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Auditor Howle Closes the Book on Her Oversight Role

The overseer of the department that oversees state government has retired. Now the question arises: Whom will Gov. Gavin Newsom name to replace Elaine M. Howle?

California State Auditor Elaine Howle walked out of her office a final time last week, retiring following two decades at a post where her name became synonymous with “scathing audit.”

But she’s not done. There are a handful of audits that the nonpartisan oversight agency will release to the public in 2022 that she is eagerly awaiting, although she’ll be retired.

Elaine M. Howle speaking into a microphone.
State Auditor Elaine M. Howle
There is one examining how law enforcement agencies vet officers for potential affiliation with hate groups. There’s another targeting the powerful Metropolitan Water District of Southern California, following numerous employee complaints. And auditors are digging into the state’s licensure and oversight of hospice care providers after a Los Angeles Times investigation identified fraudulent practices in the booming end-of-life industry.

“We have some really important audits that we’re doing right now, and for me, that is really hard to step away from,” Howle, 63, said.

Howle’s 21-year run makes her the longest-serving auditor in state history. Her willingness to aggressively dig into details, to publish reports regardless of the political implications, and to require proof, not promises, that agencies have made recommended changes earned her bipartisan praise rarely found in the state Capitol.

She chastised the state’s Employment Development Department last year, routinely called out local governments for poor financial management and torched leaders at the University of California for interfering with a 2017 audit of its finances.

“She’s maintained the integrity of the agency,” said Kurt Sjoberg, who was state auditor before Howle. “It’s important that the position remains independent of politics. That independence is the only reason that the office is relied on.”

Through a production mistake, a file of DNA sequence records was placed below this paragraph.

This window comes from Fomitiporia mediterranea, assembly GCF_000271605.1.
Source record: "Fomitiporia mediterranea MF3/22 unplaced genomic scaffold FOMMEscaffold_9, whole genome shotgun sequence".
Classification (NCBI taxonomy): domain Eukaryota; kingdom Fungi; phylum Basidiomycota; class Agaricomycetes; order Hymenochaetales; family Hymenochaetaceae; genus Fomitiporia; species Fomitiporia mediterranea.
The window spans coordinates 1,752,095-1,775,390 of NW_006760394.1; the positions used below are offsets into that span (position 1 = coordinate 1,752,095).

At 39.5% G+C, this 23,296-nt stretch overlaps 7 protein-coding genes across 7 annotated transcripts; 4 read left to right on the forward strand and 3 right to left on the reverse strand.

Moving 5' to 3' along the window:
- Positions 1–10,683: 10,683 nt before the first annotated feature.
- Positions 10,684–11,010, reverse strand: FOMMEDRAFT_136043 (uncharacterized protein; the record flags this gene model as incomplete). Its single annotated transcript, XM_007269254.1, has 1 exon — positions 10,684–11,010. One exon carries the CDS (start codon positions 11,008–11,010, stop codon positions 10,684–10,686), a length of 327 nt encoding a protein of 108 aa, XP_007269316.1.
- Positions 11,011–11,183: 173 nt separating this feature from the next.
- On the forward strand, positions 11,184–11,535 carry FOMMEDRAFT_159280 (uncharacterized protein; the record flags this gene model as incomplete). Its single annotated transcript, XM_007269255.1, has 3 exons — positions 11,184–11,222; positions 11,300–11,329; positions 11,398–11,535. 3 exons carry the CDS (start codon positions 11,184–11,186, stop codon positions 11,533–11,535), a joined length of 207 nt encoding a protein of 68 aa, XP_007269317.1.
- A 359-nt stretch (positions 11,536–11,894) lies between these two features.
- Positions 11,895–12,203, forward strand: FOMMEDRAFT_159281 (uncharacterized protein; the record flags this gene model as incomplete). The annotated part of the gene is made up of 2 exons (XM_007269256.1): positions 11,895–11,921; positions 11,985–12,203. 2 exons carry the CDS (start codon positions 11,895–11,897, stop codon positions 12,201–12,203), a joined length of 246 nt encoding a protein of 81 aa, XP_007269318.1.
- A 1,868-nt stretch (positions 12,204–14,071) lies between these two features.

It’s that independence that lawmakers on the Joint Legislative Audit Committee said they will work to maintain as they cull candidates to three frontrunners when the auditor job posting closes later this month. Gov. Gavin Newsom will choose Howle’s replacement from those three candidates — thereby appointing the person who will scrutinize his administration.

“This is going to be one of the most significant appointments that can be made,” said Assemblyman Jim Patterson, R-Fresno, a member of the Joint Legislative Audit Committee. “It has to be utterly free of even the appearance of political pressure.”

Political wrangling has already begun, as Republican legislators have expressed concern that they will be shut out of the nomination process due to Democrats’ supermajority in both houses. Republican lawmakers asked that they have equal representation with Democrats on a subcommittee screening candidates.

Democrats on the committee outnumber Republicans nine to five, giving them the ability to select the three candidates without Republican support.

“Government inefficiency, along with waste, fraud, and abuse, affect all Californians, so it only makes sense that this process should be open, transparent, and enjoy bipartisan cooperation from the start,” wrote Republican leaders in both houses.

Assemblymember Rudy Salas, D-Bakersfield, who is chair of the joint audit committee, responded with a letter saying he looked forward to working with all members of the committee, regardless of their political affiliation, but he did not address Republicans’ request for more voting power on the subcommittee.

Salas said California taxpayers benefit when there is an impartial voice like Howle’s leading the watchdog agency.

“Whether it’s the Orange County bankruptcy of the 1990s, the electricity crisis and Bay Bridge retrofit of the early 2000s or EDD this last year, she has been the trusted voice that the Legislature has relied upon,” Salas said. “She has conducted her job with integrity, grit and the resolve needed to get to the tough answers the Legislature needs, and this is what we will be looking for in our next auditor as well.”

Howle, the first woman appointed to the job, held the position so long that lawmakers asked her for a recap on how the hiring process had worked when she was appointed in 2000 by Democratic Gov. Gray Davis, she said.

“It’s like, ‘Oh, my God, what are we supposed to do here?’” Howle said with a laugh.

She spoke of her job with deep reverence, though she conceded it was initially supposed to be a placeholder.